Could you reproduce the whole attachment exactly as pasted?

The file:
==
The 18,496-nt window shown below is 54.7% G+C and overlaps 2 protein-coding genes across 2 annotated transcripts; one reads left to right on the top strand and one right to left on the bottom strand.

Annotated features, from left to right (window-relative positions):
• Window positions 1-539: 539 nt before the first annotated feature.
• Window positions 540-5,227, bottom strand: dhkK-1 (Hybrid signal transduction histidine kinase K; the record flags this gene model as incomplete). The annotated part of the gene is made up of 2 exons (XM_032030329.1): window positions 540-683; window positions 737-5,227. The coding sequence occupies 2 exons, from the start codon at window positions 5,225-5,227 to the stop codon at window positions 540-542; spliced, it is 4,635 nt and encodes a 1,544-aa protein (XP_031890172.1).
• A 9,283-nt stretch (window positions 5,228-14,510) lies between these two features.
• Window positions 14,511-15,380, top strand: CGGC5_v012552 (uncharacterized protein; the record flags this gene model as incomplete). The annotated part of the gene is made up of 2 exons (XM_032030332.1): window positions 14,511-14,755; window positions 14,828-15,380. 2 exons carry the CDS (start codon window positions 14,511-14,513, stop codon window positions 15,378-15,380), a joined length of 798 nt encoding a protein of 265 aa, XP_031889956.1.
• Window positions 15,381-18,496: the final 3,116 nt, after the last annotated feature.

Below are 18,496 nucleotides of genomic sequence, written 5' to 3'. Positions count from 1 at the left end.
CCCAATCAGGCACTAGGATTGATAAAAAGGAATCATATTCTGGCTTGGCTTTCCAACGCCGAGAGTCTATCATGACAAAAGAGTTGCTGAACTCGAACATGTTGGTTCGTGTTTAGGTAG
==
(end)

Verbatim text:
The 18,496-nt window shown below is 54.7% G+C and overlaps 2 protein-coding genes across 2 annotated transcripts; one reads left to right on the top strand and one right to left on the bottom strand.

Annotated features, from left to right (window-relative positions):
• Window positions 1-539: 539 nt before the first annotated feature.
• Window positions 540-5,227, bottom strand: dhkK-1 (Hybrid signal transduction histidine kinase K; the record flags this gene model as incomplete). The annotated part of the gene is made up of 2 exons (XM_032030329.1): window positions 540-683; window positions 737-5,227. The coding sequence occupies 2 exons, from the start codon at window positions 5,225-5,227 to the stop codon at window positions 540-542; spliced, it is 4,635 nt and encodes a 1,544-aa protein (XP_031890172.1).
• A 9,283-nt stretch (window positions 5,228-14,510) lies between these two features.
• Window positions 14,511-15,380, top strand: CGGC5_v012552 (uncharacterized protein; the record flags this gene model as incomplete). The annotated part of the gene is made up of 2 exons (XM_032030332.1): window positions 14,511-14,755; window positions 14,828-15,380. 2 exons carry the CDS (start codon window positions 14,511-14,513, stop codon window positions 15,378-15,380), a joined length of 798 nt encoding a protein of 265 aa, XP_031889956.1.
• Window positions 15,381-18,496: the final 3,116 nt, after the last annotated feature.

Below are 18,496 nucleotides of genomic sequence, written 5' to 3'. Positions count from 1 at the left end.
CCCAATCAGGCACTAGGATTGATAAAAAGGAATCATATTCTGGCTTGGCTTTCCAACGCCGAGAGTCTATCATGACAAAAGAGTTGCTGAACTCGAACATGTTGGTTCGTGTTTAGGTAG